Evaluation Of a Conveyor Belt Waste Collection System For Swine – Fecal Drying Efficiency And Ammonia Emission Reductions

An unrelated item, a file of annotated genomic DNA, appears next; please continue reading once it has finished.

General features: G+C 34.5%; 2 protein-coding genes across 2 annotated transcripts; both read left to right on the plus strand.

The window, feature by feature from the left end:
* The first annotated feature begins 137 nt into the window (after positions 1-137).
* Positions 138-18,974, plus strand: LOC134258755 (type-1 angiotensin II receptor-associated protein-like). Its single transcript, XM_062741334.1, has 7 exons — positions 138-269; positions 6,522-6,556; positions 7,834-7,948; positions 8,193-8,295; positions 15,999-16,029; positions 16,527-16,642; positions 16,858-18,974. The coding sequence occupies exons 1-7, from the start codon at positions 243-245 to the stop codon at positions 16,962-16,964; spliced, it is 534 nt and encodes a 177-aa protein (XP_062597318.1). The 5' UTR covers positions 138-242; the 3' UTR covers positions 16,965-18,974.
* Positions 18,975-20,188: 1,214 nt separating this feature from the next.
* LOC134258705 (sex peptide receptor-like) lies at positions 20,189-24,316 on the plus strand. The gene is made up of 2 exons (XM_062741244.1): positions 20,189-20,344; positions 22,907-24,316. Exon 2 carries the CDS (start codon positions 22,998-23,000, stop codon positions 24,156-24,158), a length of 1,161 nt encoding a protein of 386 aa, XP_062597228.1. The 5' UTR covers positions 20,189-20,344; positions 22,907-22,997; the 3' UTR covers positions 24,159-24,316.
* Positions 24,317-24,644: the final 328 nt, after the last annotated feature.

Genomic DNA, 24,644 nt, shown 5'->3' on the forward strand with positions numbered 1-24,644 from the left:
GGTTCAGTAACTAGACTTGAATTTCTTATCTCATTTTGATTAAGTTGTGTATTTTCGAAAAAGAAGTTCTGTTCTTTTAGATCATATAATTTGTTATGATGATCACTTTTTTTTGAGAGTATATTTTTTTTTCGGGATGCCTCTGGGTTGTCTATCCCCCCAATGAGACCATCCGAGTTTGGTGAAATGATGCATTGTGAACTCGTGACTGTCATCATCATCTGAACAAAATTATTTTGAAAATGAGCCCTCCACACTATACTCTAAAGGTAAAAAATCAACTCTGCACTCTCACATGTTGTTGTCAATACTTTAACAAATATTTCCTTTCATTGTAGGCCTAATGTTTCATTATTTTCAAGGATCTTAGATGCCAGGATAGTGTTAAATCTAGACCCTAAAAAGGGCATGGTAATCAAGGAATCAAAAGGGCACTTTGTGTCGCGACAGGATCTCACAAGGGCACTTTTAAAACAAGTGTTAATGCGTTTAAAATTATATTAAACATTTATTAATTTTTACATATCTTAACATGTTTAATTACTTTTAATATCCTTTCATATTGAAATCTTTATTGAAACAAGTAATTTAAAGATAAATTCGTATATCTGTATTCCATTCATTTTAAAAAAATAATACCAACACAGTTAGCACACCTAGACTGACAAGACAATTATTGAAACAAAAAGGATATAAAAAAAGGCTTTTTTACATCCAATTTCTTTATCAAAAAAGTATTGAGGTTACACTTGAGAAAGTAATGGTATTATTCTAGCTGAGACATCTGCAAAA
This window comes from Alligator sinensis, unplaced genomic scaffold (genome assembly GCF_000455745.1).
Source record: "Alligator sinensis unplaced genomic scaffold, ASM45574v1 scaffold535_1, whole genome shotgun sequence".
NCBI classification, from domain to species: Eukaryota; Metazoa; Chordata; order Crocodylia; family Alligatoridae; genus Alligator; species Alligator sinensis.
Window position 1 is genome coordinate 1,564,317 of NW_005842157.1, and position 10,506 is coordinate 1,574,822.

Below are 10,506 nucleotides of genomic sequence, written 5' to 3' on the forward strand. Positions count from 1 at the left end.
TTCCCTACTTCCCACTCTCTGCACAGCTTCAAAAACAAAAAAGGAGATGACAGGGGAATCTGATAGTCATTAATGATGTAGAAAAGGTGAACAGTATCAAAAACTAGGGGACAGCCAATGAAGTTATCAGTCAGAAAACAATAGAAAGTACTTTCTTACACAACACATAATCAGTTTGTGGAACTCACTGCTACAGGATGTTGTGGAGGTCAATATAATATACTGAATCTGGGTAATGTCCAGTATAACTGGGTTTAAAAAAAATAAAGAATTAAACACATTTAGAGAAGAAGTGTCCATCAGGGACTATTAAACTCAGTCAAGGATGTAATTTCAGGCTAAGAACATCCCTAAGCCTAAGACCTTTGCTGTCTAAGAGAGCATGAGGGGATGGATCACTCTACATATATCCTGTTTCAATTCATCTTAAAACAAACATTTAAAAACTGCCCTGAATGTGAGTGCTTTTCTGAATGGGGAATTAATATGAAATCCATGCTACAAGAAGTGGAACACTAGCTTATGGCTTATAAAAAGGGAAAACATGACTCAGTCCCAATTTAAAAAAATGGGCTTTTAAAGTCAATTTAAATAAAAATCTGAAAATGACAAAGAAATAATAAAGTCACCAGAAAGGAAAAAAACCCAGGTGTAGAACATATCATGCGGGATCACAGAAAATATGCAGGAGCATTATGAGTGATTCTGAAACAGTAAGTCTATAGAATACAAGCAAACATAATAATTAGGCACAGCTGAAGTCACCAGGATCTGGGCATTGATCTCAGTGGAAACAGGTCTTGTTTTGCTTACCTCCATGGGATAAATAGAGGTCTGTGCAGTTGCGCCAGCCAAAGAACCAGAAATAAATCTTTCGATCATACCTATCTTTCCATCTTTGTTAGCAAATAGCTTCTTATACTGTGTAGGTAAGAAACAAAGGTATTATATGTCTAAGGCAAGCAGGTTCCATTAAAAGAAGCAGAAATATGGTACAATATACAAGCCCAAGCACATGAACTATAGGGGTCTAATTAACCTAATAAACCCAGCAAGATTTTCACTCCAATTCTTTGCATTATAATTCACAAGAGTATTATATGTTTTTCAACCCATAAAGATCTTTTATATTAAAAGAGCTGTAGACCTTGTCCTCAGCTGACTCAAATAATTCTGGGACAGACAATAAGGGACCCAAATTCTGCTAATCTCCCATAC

North Carolina State University Swine Nutrient Management Research from 2002. Environmental concerns with concentrated, intensively managed swine facilities have necessitated the re-evaluation of management practices for waste disposal. With the trend towards more intensive swine production, focus has been placed on manure storage and utilization. Current waste management practices in the swine industry are a slatted floor with either liquid storage under the slats (slurry system) or a flush system with lagoon storage (Keener et al., 1999). These waste systems yield a waste that usually ranges between 1-10 % dry matter, which limits the flexibility of its application primarily due to transportation costs. Solidliquid separation techniques like tangential flow separation, settling basins, and screen separators have all been used for the improvement of manure handling because the reduction of solids in the liquid bulk facilitates pumping and handling. However, since all these technologies separate waste after it has been mixed and stored, they do nothing to mitigate odor and ammonia emissions within the hog house or at the storage facility. They also demonstrate a low efficiency of solids recovery from the swine waste.